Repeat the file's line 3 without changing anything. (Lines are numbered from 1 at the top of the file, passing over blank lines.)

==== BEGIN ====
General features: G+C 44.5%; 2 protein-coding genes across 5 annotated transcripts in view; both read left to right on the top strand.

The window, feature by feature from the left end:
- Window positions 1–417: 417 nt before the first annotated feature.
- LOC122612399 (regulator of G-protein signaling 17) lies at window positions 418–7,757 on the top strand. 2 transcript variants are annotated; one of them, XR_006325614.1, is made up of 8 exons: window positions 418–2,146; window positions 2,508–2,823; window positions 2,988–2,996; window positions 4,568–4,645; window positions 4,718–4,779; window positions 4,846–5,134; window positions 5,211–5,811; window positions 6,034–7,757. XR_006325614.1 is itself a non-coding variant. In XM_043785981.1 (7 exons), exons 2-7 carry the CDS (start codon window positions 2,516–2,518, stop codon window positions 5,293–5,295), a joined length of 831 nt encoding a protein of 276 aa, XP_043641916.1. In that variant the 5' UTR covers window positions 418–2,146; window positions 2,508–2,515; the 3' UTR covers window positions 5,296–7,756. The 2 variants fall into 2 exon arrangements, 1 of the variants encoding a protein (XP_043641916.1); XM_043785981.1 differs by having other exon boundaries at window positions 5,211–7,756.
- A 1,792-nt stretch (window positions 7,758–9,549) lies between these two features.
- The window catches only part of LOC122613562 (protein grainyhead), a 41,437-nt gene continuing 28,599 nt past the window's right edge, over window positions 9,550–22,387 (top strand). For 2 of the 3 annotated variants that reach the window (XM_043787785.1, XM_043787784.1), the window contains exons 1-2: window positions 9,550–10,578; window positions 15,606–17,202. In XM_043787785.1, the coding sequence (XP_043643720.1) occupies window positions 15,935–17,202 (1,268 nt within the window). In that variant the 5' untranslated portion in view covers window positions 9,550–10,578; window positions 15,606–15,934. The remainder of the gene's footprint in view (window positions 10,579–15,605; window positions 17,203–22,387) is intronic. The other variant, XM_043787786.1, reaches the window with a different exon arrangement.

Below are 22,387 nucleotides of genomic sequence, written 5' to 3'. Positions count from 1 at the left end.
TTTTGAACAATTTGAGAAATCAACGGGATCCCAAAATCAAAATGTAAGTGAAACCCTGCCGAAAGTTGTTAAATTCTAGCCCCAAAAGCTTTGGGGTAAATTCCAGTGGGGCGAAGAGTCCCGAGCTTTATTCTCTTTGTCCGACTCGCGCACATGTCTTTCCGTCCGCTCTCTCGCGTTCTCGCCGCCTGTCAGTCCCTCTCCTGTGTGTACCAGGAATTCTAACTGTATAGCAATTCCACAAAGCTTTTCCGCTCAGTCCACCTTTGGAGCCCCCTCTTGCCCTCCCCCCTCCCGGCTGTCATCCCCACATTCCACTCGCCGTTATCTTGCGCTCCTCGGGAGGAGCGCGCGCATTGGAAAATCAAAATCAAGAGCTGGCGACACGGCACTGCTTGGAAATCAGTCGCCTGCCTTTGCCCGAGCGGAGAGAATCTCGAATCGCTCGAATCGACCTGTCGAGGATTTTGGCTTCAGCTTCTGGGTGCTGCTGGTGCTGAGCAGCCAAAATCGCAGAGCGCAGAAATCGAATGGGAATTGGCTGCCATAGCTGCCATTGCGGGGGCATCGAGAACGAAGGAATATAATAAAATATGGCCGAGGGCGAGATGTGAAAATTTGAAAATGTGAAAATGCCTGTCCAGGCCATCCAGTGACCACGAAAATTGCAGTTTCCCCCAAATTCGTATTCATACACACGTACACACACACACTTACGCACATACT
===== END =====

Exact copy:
- Window positions 1–417: 417 nt before the first annotated feature.